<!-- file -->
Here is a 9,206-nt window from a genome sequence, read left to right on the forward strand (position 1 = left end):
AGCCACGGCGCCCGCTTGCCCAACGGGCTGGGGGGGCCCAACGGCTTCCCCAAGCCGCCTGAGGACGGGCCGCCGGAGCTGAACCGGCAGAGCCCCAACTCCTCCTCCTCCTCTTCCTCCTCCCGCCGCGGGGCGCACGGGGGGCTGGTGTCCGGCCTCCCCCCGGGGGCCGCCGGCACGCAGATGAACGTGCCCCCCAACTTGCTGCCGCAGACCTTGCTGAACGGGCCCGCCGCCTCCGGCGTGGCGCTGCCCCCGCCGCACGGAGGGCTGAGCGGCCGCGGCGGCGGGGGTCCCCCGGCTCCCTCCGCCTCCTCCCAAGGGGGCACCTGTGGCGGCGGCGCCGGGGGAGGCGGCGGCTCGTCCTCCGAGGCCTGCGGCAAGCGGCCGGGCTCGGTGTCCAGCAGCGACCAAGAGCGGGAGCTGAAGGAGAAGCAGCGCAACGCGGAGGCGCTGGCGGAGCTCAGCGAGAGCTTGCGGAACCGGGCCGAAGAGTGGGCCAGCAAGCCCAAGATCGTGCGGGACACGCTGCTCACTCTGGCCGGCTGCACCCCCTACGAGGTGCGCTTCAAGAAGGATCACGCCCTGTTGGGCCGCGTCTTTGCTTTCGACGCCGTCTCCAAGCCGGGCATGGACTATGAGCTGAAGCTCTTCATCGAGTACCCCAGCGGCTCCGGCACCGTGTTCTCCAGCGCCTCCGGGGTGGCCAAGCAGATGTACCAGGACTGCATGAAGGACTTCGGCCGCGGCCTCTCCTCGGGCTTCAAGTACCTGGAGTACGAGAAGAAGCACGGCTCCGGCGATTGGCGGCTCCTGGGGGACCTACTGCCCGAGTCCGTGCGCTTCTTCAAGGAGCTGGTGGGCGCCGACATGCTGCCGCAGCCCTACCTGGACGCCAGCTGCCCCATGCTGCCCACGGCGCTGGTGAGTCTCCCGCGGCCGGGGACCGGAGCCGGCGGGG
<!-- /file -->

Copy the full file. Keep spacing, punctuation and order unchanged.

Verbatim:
Here is a 9,206-nt window from a genome sequence, read left to right on the forward strand (position 1 = left end):
AGCCACGGCGCCCGCTTGCCCAACGGGCTGGGGGGGCCCAACGGCTTCCCCAAGCCGCCTGAGGACGGGCCGCCGGAGCTGAACCGGCAGAGCCCCAACTCCTCCTCCTCCTCTTCCTCCTCCCGCCGCGGGGCGCACGGGGGGCTGGTGTCCGGCCTCCCCCCGGGGGCCGCCGGCACGCAGATGAACGTGCCCCCCAACTTGCTGCCGCAGACCTTGCTGAACGGGCCCGCCGCCTCCGGCGTGGCGCTGCCCCCGCCGCACGGAGGGCTGAGCGGCCGCGGCGGCGGGGGTCCCCCGGCTCCCTCCGCCTCCTCCCAAGGGGGCACCTGTGGCGGCGGCGCCGGGGGAGGCGGCGGCTCGTCCTCCGAGGCCTGCGGCAAGCGGCCGGGCTCGGTGTCCAGCAGCGACCAAGAGCGGGAGCTGAAGGAGAAGCAGCGCAACGCGGAGGCGCTGGCGGAGCTCAGCGAGAGCTTGCGGAACCGGGCCGAAGAGTGGGCCAGCAAGCCCAAGATCGTGCGGGACACGCTGCTCACTCTGGCCGGCTGCACCCCCTACGAGGTGCGCTTCAAGAAGGATCACGCCCTGTTGGGCCGCGTCTTTGCTTTCGACGCCGTCTCCAAGCCGGGCATGGACTATGAGCTGAAGCTCTTCATCGAGTACCCCAGCGGCTCCGGCACCGTGTTCTCCAGCGCCTCCGGGGTGGCCAAGCAGATGTACCAGGACTGCATGAAGGACTTCGGCCGCGGCCTCTCCTCGGGCTTCAAGTACCTGGAGTACGAGAAGAAGCACGGCTCCGGCGATTGGCGGCTCCTGGGGGACCTACTGCCCGAGTCCGTGCGCTTCTTCAAGGAGCTGGTGGGCGCCGACATGCTGCCGCAGCCCTACCTGGACGCCAGCTGCCCCATGCTGCCCACGGCGCTGGTGAGTCTCCCGCGGCCGGGGACCGGAGCCGGCGGGG